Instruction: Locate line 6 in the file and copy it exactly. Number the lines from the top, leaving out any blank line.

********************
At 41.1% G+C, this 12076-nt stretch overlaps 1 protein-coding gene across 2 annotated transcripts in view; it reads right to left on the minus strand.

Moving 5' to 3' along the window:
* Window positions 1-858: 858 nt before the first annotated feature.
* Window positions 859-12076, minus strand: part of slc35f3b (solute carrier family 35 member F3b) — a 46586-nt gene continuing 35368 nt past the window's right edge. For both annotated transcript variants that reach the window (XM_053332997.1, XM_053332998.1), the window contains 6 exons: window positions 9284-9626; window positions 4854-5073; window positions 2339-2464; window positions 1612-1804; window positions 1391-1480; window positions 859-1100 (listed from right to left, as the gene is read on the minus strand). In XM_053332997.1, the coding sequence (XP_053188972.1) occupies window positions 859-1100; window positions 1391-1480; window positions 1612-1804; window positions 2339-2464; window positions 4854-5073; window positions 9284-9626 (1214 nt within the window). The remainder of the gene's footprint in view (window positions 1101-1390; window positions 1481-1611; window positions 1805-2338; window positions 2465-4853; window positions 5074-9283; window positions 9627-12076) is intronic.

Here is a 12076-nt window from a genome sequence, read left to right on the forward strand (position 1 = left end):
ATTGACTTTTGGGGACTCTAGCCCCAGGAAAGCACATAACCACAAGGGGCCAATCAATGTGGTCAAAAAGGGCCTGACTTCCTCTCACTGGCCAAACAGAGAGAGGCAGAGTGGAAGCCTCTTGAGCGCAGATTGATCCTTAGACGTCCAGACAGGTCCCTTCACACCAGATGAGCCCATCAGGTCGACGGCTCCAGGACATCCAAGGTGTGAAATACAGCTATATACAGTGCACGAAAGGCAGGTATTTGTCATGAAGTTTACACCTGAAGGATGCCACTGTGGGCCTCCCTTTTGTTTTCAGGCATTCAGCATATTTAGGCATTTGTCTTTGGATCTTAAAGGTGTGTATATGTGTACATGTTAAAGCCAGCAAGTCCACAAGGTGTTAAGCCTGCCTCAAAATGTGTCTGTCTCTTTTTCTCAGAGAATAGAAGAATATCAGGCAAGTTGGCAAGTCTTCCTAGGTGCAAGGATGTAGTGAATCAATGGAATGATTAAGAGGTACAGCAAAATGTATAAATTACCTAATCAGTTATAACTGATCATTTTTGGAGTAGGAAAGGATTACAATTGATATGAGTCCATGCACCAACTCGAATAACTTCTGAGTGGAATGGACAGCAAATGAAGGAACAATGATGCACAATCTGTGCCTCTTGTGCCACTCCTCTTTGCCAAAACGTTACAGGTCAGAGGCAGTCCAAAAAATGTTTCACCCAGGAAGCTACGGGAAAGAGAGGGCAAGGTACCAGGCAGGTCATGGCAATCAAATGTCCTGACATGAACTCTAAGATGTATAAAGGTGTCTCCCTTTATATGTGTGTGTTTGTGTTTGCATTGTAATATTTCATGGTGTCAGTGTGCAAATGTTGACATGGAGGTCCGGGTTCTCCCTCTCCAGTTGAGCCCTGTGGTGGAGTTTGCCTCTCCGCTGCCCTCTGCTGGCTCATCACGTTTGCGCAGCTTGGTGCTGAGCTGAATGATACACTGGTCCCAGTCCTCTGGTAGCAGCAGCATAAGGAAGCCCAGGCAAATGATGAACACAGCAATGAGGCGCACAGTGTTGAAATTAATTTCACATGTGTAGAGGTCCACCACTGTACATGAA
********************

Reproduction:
ATTGACTTTTGGGGACTCTAGCCCCAGGAAAGCACATAACCACAAGGGGCCAATCAATGTGGTCAAAAAGGGCCTGACTTCCTCTCACTGGCCAAACAGAGAGAGGCAGAGTGGAAGCCTCTTGAGCGCAGATTGATCCTTAGACGTCCAGACAGGTCCCTTCACACCAGATGAGCCCATCAGGTCGACGGCTCCAGGACATCCAAGGTGTGAAATACAGCTATATACAGTGCACGAAAGGCAGGTATTTGTCATGAAGTTTACACCTGAAGGATGCCACTGTGGGCCTCCCTTTTGTTTTCAGGCATTCAGCATATTTAGGCATTTGTCTTTGGATCTTAAAGGTGTGTATATGTGTACATGTTAAAGCCAGCAAGTCCACAAGGTGTTAAGCCTGCCTCAAAATGTGTCTGTCTCTTTTTCTCAGAGAATAGAAGAATATCAGGCAAGTTGGCAAGTCTTCCTAGGTGCAAGGATGTAGTGAATCAATGGAATGATTAAGAGGTACAGCAAAATGTATAAATTACCTAATCAGTTATAACTGATCATTTTTGGAGTAGGAAAGGATTACAATTGATATGAGTCCATGCACCAACTCGAATAACTTCTGAGTGGAATGGACAGCAAATGAAGGAACAATGATGCACAATCTGTGCCTCTTGTGCCACTCCTCTTTGCCAAAACGTTACAGGTCAGAGGCAGTCCAAAAAATGTTTCACCCAGGAAGCTACGGGAAAGAGAGGGCAAGGTACCAGGCAGGTCATGGCAATCAAATGTCCTGACATGAACTCTAAGATGTATAAAGGTGTCTCCCTTTATATGTGTGTGTTTGTGTTTGCATTGTAATATTTCATGGTGTCAGTGTGCAAATGTTGACATGGAGGTCCGGGTTCTCCCTCTCCAGTTGAGCCCTGTGGTGGAGTTTGCCTCTCCGCTGCCCTCTGCTGGCTCATCACGTTTGCGCAGCTTGGTGCTGAGCTGAATGATACACTGGTCCCAGTCCTCTGGTAGCAGCAGCATAAGGAAGCCCAGGCAAATGATGAACACAGCAATGAGGCGCACAGTGTTGAAATTAATTTCACATGTGTAGAGGTCCACCACTGTACATGAA